Rubinstein-Taybi Syndrome

Jane Waite, Raoul Hennekam

Research output: Chapter in Book/Report/Conference proceedingEntry for encyclopedia/dictionary

Abstract

Rubinstein-Taybi syndrome (RTS) is a rare developmental disorder that was first identified in 1958 by three Greek orthopedic surgeons: J. Michail, J. Matsoukas, and S. Theodorou. In 1963, Jack Rubinstein and Hooshang Taybi, medical doctors from the United States, published the first case series of seven individuals with the syndrome. This arose after Rubinstein and Taybi assessed two children with intellectual disability who had a similar facial appearance and, importantly, unusually broad thumbs and big toes. They circulated the clinical profile to their colleagues, and a further five children were discovered. The syndrome is also known as broad thumb–hallux syndrome because of these defining characteristics.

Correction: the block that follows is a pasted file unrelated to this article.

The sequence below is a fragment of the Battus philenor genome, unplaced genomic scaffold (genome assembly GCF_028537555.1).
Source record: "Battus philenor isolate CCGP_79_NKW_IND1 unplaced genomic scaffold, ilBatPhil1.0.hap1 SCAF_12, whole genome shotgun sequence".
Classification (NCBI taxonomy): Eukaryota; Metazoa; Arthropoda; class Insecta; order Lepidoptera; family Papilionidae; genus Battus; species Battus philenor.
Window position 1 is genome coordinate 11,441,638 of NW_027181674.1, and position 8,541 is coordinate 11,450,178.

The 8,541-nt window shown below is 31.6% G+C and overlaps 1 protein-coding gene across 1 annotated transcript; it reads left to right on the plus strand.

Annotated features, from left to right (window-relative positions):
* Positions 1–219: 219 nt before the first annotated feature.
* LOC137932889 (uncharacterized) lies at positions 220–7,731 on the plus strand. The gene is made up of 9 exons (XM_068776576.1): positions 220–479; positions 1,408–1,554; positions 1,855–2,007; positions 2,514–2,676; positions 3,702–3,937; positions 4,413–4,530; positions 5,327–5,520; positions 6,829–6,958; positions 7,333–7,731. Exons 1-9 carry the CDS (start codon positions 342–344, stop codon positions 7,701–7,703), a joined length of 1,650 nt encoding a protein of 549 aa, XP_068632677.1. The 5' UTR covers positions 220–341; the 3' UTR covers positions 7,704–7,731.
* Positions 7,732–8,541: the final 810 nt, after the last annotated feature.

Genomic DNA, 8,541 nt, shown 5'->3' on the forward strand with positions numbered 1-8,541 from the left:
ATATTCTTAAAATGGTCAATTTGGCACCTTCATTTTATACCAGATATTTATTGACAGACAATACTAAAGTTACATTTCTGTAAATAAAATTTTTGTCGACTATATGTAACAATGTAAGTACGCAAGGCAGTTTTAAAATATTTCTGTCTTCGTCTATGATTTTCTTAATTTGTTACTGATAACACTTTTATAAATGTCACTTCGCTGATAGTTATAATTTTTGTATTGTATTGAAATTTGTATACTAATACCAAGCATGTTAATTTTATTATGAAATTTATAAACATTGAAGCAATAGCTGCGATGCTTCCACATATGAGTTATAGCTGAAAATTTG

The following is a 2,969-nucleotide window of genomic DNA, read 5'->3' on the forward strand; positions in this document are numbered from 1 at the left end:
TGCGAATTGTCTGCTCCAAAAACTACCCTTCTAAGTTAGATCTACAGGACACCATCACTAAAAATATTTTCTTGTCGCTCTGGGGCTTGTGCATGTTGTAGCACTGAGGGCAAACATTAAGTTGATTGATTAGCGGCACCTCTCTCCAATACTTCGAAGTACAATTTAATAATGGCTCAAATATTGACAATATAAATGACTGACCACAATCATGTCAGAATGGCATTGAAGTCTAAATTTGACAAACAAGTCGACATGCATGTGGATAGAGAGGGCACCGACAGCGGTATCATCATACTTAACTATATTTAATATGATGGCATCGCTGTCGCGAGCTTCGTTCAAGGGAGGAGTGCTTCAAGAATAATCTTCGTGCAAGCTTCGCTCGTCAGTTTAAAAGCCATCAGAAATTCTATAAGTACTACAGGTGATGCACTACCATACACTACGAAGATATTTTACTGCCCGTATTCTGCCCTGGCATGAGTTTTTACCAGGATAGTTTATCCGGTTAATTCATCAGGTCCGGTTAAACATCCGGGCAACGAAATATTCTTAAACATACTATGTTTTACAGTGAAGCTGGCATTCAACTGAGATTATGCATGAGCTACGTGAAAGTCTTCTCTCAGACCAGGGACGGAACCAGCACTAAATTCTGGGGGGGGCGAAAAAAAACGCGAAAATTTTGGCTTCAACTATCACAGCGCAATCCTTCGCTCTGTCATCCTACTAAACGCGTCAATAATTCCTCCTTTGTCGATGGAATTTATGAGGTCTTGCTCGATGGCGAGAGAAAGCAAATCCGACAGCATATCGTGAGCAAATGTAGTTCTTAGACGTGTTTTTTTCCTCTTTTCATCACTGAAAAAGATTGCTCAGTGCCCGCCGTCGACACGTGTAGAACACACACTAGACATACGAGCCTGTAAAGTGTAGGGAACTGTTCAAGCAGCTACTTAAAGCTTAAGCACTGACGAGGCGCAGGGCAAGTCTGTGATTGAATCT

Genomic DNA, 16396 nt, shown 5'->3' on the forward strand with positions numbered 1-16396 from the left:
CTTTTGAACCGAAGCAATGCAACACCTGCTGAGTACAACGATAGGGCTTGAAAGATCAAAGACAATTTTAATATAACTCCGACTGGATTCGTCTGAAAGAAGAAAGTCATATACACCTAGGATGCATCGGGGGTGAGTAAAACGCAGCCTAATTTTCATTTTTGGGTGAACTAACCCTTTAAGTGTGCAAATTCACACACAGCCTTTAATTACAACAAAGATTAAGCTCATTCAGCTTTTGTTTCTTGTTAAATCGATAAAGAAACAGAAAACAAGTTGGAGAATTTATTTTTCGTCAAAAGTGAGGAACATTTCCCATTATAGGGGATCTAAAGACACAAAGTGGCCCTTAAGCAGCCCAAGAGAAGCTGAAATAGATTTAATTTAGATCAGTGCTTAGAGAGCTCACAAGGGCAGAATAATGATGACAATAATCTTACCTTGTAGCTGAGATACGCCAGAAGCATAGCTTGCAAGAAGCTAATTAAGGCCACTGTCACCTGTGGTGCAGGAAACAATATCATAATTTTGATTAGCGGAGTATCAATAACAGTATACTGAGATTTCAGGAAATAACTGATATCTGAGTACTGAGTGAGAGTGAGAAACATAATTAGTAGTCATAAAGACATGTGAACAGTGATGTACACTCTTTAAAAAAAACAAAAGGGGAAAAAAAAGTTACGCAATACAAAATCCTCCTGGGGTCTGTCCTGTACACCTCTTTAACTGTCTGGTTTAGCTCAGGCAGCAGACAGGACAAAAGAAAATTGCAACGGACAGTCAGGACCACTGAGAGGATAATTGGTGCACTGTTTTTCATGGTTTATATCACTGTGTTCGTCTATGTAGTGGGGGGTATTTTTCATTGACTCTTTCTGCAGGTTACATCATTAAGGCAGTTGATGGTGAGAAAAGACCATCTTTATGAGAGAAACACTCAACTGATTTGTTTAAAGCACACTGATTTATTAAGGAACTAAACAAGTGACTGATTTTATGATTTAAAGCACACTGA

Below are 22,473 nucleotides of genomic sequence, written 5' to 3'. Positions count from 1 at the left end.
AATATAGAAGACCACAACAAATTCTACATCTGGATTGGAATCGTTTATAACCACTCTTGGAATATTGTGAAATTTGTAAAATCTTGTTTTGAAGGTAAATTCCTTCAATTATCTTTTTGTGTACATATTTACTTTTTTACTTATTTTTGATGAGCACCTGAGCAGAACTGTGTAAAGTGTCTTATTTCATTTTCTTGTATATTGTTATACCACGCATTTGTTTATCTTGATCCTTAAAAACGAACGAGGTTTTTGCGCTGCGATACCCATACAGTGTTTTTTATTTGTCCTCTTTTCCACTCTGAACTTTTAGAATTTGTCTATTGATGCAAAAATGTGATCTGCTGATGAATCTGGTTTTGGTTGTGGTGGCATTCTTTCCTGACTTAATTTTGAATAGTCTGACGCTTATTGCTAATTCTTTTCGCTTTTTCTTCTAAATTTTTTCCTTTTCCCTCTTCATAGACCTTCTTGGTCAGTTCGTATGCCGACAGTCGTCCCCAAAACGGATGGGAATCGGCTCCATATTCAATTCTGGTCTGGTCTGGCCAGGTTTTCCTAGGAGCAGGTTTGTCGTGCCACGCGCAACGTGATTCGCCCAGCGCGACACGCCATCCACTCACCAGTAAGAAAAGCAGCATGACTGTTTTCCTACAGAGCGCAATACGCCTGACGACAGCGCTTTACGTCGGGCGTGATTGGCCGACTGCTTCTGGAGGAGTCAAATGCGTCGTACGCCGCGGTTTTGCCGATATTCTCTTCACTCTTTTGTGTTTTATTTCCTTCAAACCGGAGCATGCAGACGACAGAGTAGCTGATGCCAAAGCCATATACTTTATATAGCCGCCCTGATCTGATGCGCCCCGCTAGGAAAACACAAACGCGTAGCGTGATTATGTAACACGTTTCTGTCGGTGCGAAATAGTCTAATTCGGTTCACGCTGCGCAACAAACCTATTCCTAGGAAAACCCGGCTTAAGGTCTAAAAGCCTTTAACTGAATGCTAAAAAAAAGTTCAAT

Original languageEnglish
Title of host publicationThe SAGE Encyclopedia of Intellectual and Developmental Disorders
EditorsEllen Braaten
PublisherSAGE
ISBN (Print)9781483392295
DOIs
Publication statusPublished - 2018

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    Waite, J., & Hennekam, R. (2018). Rubinstein-Taybi Syndrome. In E. Braaten (Ed.), The SAGE Encyclopedia of Intellectual and Developmental Disorders SAGE. https://doi.org/10.4135/9781483392271.n431